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RE: Action item: new examples for Guideline 3.1

From: John M Slatin <john_slatin@austin.utexas.edu>
Date: Wed, 12 May 2004 17:07:58 -0500
Message-ID: <C46A1118E0262B47BD5C202DA2490D1A0183AFED@MAIL02.austin.utexas.edu>
To: "Yvette P. Hoitink" <y.p.hoitink@heritas.nl>, "WAI WCAG List" <w3c-wai-gl@w3.org>
Thanks, Yvette.  Roberto made a smilar point, and I've learned something
new:-)
 
 


"Good design is accessible design." 
Please note our new name and URL!
John Slatin, Ph.D.
Director, Accessibility Institute
University of Texas at Austin
FAC 248C
1 University Station G9600
Austin, TX 78712
ph 512-495-4288, f 512-495-4524
email jslatin@mail.utexas.edu
web http://www.utexas.edu/research/accessibility/
<http://www.utexas.edu/research/accessibility/> 


 

-----Original Message-----
From: w3c-wai-gl-request@w3.org [mailto:w3c-wai-gl-request@w3.org] On
Behalf Of Yvette P. Hoitink
Sent: Wednesday, May 12, 2004 2:03 pm
To: 'WAI WCAG List'
Subject: RE: Action item: new examples for Guideline 3.1


John Slatin wrote:
 
 Examples for Guideline 3.1 Level 1 SC 1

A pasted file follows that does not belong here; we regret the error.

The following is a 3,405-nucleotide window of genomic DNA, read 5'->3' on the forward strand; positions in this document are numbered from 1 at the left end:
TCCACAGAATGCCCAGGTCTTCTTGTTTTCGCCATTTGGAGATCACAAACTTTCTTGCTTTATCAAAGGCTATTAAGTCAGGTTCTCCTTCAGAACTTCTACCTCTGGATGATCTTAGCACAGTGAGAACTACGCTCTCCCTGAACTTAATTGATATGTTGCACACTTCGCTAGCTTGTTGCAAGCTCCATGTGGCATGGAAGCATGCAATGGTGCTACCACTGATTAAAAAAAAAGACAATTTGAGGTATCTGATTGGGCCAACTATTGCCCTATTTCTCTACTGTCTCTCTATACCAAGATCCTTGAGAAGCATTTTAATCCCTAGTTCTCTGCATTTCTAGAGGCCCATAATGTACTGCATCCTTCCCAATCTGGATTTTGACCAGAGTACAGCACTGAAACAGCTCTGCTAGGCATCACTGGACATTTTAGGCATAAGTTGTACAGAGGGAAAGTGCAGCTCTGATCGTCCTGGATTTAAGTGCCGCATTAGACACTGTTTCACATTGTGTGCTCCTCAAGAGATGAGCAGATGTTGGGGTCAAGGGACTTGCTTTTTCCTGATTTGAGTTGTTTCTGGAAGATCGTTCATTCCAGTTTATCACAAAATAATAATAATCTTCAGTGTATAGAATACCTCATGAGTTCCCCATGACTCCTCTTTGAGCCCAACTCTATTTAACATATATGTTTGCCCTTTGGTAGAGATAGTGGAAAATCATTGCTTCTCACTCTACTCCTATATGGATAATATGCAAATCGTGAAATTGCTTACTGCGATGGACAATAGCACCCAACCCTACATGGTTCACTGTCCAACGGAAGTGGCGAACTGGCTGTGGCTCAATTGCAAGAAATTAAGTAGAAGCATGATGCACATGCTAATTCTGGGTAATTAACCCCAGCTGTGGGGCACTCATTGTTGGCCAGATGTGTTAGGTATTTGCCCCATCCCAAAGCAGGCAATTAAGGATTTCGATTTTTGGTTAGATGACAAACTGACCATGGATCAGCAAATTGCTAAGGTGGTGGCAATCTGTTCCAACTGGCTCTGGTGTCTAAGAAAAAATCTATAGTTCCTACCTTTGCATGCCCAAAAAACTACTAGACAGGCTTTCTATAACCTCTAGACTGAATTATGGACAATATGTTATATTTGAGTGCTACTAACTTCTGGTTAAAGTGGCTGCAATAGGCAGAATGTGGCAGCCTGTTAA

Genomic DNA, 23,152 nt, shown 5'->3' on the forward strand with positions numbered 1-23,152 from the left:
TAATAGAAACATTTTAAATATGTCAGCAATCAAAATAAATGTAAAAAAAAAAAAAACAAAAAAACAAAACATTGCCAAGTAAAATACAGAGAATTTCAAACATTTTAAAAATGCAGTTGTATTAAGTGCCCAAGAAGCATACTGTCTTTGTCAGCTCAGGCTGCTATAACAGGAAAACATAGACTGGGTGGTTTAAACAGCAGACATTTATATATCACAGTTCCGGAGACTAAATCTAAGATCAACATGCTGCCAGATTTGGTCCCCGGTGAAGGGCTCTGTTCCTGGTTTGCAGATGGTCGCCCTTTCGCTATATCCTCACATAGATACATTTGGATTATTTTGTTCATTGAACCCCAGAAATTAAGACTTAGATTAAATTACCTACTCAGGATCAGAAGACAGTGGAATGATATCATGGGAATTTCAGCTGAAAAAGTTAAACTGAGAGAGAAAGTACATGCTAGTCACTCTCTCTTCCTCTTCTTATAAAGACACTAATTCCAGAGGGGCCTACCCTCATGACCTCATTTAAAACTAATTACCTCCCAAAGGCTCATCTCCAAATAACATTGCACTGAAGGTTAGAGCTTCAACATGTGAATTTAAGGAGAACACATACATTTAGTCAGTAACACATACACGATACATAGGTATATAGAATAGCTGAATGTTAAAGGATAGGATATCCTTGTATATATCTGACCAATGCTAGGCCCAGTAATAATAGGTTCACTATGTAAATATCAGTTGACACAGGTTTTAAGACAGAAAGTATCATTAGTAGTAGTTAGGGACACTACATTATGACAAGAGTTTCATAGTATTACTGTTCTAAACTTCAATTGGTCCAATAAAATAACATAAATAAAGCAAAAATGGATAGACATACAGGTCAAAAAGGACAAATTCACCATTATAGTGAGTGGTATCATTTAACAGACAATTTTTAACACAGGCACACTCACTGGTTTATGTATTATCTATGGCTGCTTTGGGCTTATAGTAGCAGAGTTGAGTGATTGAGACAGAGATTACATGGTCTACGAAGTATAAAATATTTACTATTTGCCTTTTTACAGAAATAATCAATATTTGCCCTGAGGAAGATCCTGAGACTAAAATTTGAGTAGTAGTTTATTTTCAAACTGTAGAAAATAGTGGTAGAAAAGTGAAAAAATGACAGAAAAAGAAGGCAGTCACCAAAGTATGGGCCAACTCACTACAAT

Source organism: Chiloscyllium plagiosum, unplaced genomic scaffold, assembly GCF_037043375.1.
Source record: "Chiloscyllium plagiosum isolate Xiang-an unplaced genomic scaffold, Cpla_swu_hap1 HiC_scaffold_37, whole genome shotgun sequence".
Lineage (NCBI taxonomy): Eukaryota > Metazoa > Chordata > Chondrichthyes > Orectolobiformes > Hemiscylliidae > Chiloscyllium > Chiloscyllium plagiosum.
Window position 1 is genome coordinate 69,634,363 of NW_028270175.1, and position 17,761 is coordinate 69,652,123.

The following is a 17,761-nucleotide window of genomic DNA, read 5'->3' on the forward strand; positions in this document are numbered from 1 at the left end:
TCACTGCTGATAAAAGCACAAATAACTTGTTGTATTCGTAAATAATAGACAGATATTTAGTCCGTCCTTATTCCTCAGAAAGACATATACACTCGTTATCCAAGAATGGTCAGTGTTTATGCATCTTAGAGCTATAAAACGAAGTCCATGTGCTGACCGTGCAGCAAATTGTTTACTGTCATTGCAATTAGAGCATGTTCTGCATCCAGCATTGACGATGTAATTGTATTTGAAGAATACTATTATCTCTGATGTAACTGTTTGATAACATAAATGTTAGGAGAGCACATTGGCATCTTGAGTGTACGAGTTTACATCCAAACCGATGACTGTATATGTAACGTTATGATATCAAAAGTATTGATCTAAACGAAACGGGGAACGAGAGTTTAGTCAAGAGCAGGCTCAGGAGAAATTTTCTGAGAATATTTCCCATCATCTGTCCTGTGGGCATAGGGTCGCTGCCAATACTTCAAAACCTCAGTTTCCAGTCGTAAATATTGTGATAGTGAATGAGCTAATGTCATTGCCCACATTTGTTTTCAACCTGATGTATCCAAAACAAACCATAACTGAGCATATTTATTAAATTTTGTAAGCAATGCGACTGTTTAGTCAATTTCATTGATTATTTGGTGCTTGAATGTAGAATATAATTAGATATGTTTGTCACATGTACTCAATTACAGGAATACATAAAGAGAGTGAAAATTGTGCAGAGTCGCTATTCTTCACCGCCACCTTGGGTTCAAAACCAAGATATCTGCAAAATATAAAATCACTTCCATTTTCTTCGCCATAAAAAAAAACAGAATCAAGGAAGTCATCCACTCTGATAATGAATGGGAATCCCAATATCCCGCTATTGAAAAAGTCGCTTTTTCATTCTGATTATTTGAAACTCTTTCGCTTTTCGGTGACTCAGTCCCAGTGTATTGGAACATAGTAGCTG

<proposed>

	Example 1. A document that exists in English, French, and German
versions.

	 

	A corporate Web server identifies the country where a user's IP
address is located. It displays the site in the appropriate language.  A
user's screen reader automatically uses the appropriate pronunciation
rules, based on the presence of a language-identifier in the document.

	</proposed> 

	 

I think using IP addresses to predict language preferences is a bad
practice that we shouldn't encourage, not even in an example. For
example, in the Netherlands, there are many people who have a .com IP
address and who would be served an English version instead of Dutch.
Also, we have many people working here that don't speak Dutch but do
have a .nl IP address. And I'm not even talking about countries like
Canada or Belgium, that have more than 1 official language.

 

As far as I know, the preferred way to automatically serve the correct
language version is by letting your user agent know what languages you
understand. The user agent should then negotiate with the server about
the language in which the document is served. 

 

<counterproposal>
A corporate Web server requests the language preferences of the user
from the user agent. It displays the site in the appropriate language. A
user's screen reader automatically uses the appropriate pronunciation
rules, based on the presence of a language-identifier in the document. 
</counterproposal> 
 
Yvette Hoitink
Heritas, Enschede, the Netherlands
E-mail: y.p.hoitink@heritas.nl
WWW: http://www.heritas.nl
Received on Wednesday, 12 May 2004 18:08:00 GMT

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